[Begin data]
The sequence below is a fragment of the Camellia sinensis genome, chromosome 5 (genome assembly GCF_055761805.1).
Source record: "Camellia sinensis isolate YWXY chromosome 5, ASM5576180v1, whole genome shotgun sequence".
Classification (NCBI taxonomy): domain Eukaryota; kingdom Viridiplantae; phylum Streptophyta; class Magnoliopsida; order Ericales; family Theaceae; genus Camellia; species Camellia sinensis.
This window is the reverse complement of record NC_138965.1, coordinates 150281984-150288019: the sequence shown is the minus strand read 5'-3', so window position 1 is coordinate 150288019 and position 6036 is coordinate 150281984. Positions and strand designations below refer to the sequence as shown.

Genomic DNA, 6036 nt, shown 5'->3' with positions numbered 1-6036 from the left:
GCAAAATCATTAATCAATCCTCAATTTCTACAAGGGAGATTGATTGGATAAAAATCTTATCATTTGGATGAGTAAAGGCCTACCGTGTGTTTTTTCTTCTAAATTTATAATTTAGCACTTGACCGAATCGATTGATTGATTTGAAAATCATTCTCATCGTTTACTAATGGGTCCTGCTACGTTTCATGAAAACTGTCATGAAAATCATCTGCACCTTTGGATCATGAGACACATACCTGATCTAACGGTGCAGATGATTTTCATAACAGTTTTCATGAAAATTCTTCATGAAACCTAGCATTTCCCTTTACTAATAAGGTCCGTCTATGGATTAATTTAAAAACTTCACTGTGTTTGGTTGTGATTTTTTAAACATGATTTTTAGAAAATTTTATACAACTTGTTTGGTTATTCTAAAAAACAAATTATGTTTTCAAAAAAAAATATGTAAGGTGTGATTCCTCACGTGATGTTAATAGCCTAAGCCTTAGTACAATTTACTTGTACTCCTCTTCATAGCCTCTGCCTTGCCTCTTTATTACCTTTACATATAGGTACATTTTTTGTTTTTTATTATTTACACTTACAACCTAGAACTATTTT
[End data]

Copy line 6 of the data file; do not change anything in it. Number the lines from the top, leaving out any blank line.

GCAAAATCATTAATCAATCCTCAATTTCTACAAGGGAGATTGATTGGATAAAAATCTTATCATTTGGATGAGTAAAGGCCTACCGTGTGTTTTTTCTTCTAAATTTATAATTTAGCACTTGACCGAATCGATTGATTGATTTGAAAATCATTCTCATCGTTTACTAATGGGTCCTGCTACGTTTCATGAAAACTGTCATGAAAATCATCTGCACCTTTGGATCATGAGACACATACCTGATCTAACGGTGCAGATGATTTTCATAACAGTTTTCATGAAAATTCTTCATGAAACCTAGCATTTCCCTTTACTAATAAGGTCCGTCTATGGATTAATTTAAAAACTTCACTGTGTTTGGTTGTGATTTTTTAAACATGATTTTTAGAAAATTTTATACAACTTGTTTGGTTATTCTAAAAAACAAATTATGTTTTCAAAAAAAAATATGTAAGGTGTGATTCCTCACGTGATGTTAATAGCCTAAGCCTTAGTACAATTTACTTGTACTCCTCTTCATAGCCTCTGCCTTGCCTCTTTATTACCTTTACATATAGGTACATTTTTTGTTTTTTATTATTTACACTTACAACCTAGAACTATTTT